Rhizobial infection of African landraces of sorghum (Sorghum bicolor L.) and finger millet (Eleucine coracana L.) promotes plant growth and alters tissue nutrient concentration under axenic conditions

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Springer Verlag


University of Cape Town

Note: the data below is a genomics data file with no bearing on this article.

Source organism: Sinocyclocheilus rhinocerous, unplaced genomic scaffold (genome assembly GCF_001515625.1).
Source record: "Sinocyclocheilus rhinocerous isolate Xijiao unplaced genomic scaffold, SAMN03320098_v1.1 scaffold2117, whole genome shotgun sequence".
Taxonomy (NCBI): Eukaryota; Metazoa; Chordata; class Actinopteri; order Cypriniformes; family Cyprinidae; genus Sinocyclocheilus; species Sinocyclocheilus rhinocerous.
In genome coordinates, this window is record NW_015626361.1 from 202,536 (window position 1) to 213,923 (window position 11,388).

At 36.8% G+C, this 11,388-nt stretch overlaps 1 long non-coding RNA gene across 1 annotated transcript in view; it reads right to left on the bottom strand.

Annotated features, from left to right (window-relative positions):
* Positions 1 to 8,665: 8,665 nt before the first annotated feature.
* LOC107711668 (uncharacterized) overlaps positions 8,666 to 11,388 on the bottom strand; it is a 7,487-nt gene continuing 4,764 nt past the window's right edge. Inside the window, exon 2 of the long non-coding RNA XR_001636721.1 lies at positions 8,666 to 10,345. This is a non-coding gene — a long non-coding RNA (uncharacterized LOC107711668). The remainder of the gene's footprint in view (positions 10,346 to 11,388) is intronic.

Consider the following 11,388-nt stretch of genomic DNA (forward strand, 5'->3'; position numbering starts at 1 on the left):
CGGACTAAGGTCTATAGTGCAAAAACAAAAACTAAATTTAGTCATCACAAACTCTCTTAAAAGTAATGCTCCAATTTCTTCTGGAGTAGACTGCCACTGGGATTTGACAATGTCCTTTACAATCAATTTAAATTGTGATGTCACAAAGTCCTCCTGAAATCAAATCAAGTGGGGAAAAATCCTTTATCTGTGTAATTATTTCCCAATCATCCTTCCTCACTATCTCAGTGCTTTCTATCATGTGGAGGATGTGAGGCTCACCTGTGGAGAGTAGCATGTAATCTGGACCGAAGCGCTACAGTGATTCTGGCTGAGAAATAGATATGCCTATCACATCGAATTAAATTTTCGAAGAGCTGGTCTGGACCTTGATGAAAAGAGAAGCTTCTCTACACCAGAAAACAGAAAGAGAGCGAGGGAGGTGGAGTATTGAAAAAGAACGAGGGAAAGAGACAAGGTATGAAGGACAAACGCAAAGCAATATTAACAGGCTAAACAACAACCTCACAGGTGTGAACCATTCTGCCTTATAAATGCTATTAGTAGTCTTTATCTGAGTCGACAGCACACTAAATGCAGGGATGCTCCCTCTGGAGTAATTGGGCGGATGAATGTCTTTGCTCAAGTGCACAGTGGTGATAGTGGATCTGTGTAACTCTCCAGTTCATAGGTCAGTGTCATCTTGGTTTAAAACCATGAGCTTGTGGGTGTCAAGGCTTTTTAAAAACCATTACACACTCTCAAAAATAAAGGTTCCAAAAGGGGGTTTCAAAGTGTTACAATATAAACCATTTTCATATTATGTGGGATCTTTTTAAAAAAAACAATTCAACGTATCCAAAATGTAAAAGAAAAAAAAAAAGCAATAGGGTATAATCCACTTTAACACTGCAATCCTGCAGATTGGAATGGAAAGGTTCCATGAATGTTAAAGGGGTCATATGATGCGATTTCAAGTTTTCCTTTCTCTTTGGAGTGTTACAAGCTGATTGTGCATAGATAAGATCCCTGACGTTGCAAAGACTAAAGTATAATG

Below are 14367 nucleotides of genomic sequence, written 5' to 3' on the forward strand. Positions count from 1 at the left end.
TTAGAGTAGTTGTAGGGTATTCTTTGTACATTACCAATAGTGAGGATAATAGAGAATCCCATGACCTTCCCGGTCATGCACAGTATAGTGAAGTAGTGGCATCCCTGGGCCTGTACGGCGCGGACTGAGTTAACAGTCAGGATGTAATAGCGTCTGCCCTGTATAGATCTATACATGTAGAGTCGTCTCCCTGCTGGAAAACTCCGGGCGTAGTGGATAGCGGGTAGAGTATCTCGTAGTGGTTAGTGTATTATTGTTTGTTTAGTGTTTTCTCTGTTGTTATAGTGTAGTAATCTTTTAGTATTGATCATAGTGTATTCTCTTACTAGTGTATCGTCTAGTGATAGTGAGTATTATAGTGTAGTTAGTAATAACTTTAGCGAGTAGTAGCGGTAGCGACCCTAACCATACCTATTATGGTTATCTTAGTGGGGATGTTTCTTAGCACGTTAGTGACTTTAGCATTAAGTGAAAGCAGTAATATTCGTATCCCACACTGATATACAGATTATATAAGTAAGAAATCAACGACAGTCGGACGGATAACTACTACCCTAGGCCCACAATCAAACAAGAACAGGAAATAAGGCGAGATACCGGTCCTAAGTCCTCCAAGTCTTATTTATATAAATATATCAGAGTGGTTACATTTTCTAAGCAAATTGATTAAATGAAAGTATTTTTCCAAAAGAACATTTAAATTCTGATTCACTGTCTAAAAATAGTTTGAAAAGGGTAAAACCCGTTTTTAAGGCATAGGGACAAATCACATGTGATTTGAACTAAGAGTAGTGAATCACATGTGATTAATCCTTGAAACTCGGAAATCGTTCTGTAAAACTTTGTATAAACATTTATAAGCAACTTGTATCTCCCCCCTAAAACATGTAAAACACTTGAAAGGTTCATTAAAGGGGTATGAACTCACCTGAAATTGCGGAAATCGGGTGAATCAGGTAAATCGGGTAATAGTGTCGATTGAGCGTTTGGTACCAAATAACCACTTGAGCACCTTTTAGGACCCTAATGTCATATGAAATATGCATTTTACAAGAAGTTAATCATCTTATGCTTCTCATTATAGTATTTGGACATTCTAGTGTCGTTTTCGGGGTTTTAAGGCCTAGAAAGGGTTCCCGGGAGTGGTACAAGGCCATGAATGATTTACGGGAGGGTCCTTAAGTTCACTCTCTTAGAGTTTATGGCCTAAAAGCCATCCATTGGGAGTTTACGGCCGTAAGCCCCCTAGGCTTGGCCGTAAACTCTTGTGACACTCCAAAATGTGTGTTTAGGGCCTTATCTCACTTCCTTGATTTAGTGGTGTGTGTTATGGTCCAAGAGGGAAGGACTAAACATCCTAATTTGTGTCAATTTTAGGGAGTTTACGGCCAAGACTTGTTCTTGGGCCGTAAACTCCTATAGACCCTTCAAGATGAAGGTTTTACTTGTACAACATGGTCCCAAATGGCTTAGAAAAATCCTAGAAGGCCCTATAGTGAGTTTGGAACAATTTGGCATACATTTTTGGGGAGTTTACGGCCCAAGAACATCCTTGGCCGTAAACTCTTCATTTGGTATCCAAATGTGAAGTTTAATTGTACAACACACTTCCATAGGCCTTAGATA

Seven strains of infective root-nodule bacteria, ("rhizobia"), namely Rhizobium GHR2,Bradyrhizobium japonicum Tal 110, Sinorhizobium meliloti strain 1, Rhizobium leguminosarum bv. viciae Cn6, R. leguminosarum bv. viciae strain 30, Rhizobium NGR234 and Azorhizobium caulinodans ORS571, were used to study the effects on growth of sorghum and finger millet seedlings cultured aseptically in Leonard jars with 1/2 strength Hoagland nutrient solution containing 1 mM KNO3. The use of scanning electron microscopy on 10-d-old plants revealed the presence of all 6 test strains on root epidermal surfaces as well as inside the tissues of inoculated, but not uninoculated, sorghum and millet roots. Applying root macerate prepared from surface-sterilized inoculated sorghum plant material successfully induced nodule formation and N2 fixation in soyabean seedlings, thus authenticating these internally located root tissue bacteria as rhizobia. Inoculating sorghum seedlings with 4 rhizobial strains (i.e. B. japonicum Tal 110,S. meliloti strain 1, R. l. bv viciae Cn6 and R.l. bv. viciae strain 30) significantly (P<0.05) promoted sorghum shoot growth by 11-51% on fresh weight basis and 8-55% on dry weight basis. There was also 21-32% increase in root length of inoculated sorghum plants compared to uninoculated control. Additionally, root tissue concentrations of P and K were markedly (P<0.05) increased by 17-250% in inoculated sorghum roots relative to uninoculated plants, while in shoots Zn and Cu were significantly (P<0.05) decreased. Bioassays of the test strains for indole acetic acid (IAA) showed that they produced biologically active concentrations of this growth-promoting molecule, which ranged from 0.18 to 2.26 µg IAA per ml culture filtrate. These findings suggest that rhizobial infection of cerals such as sorghum and finger millet can promote an increase in plant growth via improved P and K nutrition and possibly the release of metabolites such as IAA.